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July 17, 2014

The Truth about Enamel Shaping

Is the surface of one of your teeth a little uneven? Do you have a small chip? Does a rough spot on the inside of a tooth irritate your tongue? If so, a quick, inexpensive procedure called enamel shaping may be a great solution.

Enamel is the outer covering of the tooth. It’s a tough shell that protects the softer part of the tooth inside.

“Enamel shaping is used when a tooth needs very fine adjustments — when the surface is a little rough, for instance, or one tooth is a little squarer than a matching tooth,” says Kellee Kattleman Stanton, DDS. She’s a spokeswoman for the American Academy of Cosmetic Dentistry.

How Enamel Shaping Is Done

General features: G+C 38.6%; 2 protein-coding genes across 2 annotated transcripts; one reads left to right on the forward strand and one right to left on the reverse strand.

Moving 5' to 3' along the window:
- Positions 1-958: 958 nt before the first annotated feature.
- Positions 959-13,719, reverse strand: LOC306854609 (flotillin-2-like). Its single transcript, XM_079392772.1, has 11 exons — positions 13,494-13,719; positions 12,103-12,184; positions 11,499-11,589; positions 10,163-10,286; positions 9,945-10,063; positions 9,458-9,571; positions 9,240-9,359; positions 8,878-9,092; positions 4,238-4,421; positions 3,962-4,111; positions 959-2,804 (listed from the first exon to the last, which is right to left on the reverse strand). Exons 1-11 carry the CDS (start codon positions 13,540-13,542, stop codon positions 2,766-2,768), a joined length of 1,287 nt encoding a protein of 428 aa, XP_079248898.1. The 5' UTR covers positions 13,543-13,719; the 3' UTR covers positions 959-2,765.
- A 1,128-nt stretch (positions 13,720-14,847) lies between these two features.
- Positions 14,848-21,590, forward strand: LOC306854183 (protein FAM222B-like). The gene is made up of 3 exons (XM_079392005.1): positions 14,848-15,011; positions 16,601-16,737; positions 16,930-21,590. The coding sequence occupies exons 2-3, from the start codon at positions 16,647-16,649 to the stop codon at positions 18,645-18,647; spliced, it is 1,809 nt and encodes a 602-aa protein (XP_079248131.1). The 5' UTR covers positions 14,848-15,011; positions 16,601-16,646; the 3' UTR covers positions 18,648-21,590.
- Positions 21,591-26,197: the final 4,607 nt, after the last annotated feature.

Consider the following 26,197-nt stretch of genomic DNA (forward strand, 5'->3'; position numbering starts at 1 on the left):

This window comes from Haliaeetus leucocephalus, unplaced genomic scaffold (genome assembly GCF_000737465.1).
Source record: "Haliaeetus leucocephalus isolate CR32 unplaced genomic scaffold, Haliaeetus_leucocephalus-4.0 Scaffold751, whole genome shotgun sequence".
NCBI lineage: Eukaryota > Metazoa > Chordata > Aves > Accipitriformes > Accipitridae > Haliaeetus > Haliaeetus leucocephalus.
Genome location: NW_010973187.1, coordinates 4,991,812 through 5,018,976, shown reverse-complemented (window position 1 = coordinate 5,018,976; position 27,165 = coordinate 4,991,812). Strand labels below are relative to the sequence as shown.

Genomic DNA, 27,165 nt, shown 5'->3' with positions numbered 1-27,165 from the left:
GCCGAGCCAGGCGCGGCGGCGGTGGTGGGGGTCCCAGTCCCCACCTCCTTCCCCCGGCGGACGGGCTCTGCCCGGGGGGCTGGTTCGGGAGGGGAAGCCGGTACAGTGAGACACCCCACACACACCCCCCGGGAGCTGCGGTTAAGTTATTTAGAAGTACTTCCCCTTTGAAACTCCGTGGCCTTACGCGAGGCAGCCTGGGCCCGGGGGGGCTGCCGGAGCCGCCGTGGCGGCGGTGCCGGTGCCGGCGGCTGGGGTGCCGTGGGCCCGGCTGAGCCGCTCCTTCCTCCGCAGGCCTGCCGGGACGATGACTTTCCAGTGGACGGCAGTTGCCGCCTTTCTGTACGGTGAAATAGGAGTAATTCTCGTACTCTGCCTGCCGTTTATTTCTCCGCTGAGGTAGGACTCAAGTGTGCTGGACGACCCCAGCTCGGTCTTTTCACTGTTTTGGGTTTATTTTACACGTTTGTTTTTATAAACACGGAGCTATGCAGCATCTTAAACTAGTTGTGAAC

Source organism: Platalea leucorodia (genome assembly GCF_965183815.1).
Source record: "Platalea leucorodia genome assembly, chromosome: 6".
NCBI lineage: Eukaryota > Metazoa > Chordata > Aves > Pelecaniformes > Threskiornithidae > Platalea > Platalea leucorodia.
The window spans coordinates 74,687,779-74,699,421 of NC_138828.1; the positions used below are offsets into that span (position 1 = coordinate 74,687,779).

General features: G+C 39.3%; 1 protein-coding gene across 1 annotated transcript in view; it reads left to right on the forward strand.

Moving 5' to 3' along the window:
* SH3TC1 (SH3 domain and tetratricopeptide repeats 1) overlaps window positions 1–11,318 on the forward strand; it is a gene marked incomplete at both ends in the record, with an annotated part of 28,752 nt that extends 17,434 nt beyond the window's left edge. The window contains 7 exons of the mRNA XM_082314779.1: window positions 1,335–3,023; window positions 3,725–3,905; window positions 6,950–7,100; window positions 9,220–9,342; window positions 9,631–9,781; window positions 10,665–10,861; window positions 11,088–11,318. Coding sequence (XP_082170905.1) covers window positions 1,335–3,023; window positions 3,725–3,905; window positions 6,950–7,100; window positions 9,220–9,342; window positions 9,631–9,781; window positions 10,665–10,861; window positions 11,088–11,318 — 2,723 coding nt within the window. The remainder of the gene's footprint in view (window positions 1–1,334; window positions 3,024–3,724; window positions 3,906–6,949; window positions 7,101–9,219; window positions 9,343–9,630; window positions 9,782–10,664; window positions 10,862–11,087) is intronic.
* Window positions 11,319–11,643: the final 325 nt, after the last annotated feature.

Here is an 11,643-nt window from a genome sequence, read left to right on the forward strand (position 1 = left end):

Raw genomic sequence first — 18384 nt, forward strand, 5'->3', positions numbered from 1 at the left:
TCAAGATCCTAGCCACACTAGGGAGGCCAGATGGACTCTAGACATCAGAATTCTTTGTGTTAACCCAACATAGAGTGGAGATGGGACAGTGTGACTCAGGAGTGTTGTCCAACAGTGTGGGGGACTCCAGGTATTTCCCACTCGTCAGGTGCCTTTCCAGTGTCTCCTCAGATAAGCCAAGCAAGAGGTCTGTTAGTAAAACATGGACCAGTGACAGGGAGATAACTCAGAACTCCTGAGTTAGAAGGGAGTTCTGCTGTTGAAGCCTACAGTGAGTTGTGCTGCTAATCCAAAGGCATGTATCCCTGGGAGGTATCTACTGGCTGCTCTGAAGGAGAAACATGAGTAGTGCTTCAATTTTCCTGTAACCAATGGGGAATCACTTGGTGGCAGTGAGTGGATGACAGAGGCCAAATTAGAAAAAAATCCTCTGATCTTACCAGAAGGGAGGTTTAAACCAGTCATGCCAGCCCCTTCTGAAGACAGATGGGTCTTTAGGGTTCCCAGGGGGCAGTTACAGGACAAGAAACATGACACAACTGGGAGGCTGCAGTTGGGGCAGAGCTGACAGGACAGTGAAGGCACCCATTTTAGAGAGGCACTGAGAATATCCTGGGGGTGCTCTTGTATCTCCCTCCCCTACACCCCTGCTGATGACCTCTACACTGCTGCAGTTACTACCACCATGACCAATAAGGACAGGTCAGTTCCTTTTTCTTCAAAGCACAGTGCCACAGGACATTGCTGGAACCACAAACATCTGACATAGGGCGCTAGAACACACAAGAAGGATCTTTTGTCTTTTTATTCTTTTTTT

To reshape enamel, dentists use the same kind of tools used to polish teeth during a routine cleaning. The goal is to remove a very small amount of the surface to create a smoother look. This is typically done without an anesthetic.

The opposite of enamel reshaping is bonding. This is when a small amount of tooth-colored resin material is added to fill holes or small gaps in teeth. After bonding, dentists use a polishing tool to smooth out the surface.

Together, these procedures are simple ways to improve your smile.